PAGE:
“What the hell am I supposed to do with those?” I said, glaring at the frilly pink socks dangling between Hummer’s pincers. “I’m twenty-two, not two.”
He grunted and tossed them over his armor-plated shoulder.
“Just stick to looking for band aids,” I said, and carried on riffling through the racks. “Or even better, try and root out some shower gel. You stink worse than these rotten rags on my feet. Damn this war, and damn you and the rest of those… cockroaches!”
With a swipe of a claw, he smashed the contents of the shelf he’d been picking through to the floor.
Today, here on Eustachia, it’s a different ballgame altogether. First of all, they don’t eat anything they can cook. My guard in his white apron serves me Eustachian wafers at prescribed intervals. Though they come in different flavors, I’ve yet to distinguish any difference between them. Imagine a piece of hide from a zulkof, maybe a baby zulkof (if you’re lucky), that you chew and chew and chew, turning it over in your mouth again and again, sucking down the juices, before finally—if you’re a foreigner like me—spitting it out in sheer fatigue and boredom. One thing I must say for it: it does kill the appetite and stall the cramps for a while.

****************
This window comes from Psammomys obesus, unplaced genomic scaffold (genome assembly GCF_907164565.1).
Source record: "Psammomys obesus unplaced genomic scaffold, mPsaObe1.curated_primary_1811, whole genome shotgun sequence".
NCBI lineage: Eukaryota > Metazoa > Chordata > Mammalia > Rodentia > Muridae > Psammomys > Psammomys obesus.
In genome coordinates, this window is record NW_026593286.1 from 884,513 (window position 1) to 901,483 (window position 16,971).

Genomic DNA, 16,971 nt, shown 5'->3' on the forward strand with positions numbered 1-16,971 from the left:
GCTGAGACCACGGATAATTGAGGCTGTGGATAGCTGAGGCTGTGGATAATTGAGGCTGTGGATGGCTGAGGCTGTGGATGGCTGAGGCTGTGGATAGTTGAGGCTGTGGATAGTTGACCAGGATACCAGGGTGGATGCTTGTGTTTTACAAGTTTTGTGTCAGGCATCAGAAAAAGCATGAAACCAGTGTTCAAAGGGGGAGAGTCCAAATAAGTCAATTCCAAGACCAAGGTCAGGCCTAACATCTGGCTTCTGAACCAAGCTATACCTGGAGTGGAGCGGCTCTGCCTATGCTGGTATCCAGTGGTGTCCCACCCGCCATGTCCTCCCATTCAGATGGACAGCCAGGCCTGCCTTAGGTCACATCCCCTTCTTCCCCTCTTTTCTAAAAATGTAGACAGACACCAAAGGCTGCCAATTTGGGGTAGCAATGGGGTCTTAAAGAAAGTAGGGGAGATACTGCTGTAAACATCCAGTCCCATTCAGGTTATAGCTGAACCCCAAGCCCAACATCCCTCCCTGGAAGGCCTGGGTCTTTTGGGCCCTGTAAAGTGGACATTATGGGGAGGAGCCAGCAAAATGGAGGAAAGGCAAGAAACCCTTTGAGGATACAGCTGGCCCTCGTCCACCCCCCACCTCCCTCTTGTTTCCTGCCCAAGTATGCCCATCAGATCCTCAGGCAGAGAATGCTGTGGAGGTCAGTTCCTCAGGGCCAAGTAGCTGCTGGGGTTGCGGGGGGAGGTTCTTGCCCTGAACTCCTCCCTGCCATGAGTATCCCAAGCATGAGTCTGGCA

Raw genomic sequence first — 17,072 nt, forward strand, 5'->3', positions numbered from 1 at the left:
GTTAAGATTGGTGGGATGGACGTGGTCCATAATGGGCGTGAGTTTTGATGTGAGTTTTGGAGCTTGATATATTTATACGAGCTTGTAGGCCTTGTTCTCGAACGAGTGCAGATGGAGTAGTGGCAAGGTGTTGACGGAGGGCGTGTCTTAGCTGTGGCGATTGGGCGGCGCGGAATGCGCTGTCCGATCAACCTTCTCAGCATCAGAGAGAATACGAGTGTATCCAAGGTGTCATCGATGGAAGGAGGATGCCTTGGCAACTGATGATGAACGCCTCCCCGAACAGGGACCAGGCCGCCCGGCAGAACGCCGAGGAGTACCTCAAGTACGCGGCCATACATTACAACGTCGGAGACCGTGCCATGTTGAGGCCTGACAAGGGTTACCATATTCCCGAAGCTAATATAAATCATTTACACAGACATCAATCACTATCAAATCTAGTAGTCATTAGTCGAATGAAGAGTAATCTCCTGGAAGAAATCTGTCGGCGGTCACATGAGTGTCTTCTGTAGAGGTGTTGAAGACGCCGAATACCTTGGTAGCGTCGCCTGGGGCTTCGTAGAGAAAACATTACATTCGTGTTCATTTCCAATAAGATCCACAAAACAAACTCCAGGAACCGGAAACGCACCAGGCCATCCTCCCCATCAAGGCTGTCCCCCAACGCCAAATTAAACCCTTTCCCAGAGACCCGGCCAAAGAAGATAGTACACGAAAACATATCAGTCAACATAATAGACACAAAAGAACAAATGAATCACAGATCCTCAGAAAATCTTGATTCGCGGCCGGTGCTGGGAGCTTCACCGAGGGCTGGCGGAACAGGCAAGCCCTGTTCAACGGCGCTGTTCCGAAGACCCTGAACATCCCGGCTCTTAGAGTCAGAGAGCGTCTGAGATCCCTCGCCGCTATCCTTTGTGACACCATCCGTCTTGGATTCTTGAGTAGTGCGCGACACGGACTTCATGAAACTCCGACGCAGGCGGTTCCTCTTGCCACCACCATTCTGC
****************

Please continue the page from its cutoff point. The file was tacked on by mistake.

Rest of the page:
One day the ringmaster gathered everybody in the circus: clowns, acrobats, jugglers, lion tamers, bearded ladies and strong men. Everybody, including the Kitteridge brothers, stood in the center ring while the ringmaster revealed that the circus had gone bankrupt. “I am afraid,” the ringmaster announced, “that I do not have the money for your last payday. You are free to take anything you like.”
Always keep an eye on the clowns. Before the ringmaster could even finish his last word, the clowns were already scurrying about and looting anything worth stealing before anybody else could get to it. They were vicious.